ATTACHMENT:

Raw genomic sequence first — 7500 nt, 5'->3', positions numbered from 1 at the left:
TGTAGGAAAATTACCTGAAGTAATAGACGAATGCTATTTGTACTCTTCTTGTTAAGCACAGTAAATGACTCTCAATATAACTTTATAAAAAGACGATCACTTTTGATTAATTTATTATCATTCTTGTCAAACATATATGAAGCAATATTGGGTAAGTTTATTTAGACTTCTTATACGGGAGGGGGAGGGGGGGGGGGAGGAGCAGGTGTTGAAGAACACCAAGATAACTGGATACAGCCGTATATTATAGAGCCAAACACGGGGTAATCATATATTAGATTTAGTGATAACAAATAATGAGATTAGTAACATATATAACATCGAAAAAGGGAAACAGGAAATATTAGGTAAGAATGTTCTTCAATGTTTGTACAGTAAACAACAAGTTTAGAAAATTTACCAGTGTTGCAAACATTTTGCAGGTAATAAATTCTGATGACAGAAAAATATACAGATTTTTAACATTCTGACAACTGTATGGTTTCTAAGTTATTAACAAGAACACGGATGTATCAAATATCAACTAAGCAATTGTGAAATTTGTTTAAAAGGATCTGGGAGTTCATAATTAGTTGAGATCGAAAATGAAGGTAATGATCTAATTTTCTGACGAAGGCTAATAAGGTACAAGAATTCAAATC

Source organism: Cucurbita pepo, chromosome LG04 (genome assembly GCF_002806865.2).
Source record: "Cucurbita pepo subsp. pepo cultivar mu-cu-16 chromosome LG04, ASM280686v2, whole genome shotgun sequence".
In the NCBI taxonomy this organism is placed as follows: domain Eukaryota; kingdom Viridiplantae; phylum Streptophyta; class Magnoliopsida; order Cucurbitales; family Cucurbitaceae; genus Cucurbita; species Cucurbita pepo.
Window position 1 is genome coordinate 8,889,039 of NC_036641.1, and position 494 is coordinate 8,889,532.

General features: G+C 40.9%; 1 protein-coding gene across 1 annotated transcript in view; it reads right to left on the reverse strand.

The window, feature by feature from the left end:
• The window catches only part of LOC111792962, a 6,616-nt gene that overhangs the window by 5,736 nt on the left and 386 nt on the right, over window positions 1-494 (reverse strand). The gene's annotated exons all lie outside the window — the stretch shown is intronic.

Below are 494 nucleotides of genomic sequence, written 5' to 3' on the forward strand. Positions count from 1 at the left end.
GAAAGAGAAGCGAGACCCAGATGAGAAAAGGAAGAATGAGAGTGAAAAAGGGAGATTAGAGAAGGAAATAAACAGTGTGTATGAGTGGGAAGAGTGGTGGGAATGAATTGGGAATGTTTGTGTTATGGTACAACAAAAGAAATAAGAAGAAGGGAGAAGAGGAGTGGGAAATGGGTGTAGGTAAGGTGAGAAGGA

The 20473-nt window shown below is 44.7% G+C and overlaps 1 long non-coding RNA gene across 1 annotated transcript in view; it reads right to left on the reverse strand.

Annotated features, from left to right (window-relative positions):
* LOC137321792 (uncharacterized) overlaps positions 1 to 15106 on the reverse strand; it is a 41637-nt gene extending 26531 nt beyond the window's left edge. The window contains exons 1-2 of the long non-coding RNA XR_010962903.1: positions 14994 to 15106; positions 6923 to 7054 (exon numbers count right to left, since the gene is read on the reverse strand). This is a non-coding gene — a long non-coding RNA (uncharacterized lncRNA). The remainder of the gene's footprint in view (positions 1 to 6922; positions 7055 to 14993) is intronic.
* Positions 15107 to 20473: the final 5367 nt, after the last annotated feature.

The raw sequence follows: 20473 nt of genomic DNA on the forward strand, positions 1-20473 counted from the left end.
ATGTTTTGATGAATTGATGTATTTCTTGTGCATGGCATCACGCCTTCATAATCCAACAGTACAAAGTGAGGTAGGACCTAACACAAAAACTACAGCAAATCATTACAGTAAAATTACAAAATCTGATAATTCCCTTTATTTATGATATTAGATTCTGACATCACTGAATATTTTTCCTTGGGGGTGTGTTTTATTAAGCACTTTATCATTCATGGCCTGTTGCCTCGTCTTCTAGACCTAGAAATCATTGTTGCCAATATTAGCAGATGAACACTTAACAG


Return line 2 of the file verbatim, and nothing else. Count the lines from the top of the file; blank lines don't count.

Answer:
TGTAGGAAAATTACCTGAAGTAATAGACGAATGCTATTTGTACTCTTCTTGTTAAGCACAGTAAATGACTCTCAATATAACTTTATAAAAAGACGATCACTTTTGATTAATTTATTATCATTCTTGTCAAACATATATGAAGCAATATTGGGTAAGTTTATTTAGACTTCTTATACGGGAGGGGGAGGGGGGGGGGGAGGAGCAGGTGTTGAAGAACACCAAGATAACTGGATACAGCCGTATATTATAGAGCCAAACACGGGGTAATCATATATTAGATTTAGTGATAACAAATAATGAGATTAGTAACATATATAACATCGAAAAAGGGAAACAGGAAATATTAGGTAAGAATGTTCTTCAATGTTTGTACAGTAAACAACAAGTTTAGAAAATTTACCAGTGTTGCAAACATTTTGCAGGTAATAAATTCTGATGACAGAAAAATATACAGATTTTTAACATTCTGACAACTGTATGGTTTCTAAGTTATTAACAAGAACACGGATGTATCAAATATCAACTAAGCAATTGTGAAATTTGTTTAAAAGGATCTGGGAGTTCATAATTAGTTGAGATCGAAAATGAAGGTAATGATCTAATTTTCTGACGAAGGCTAATAAGGTACAAGAATTCAAATC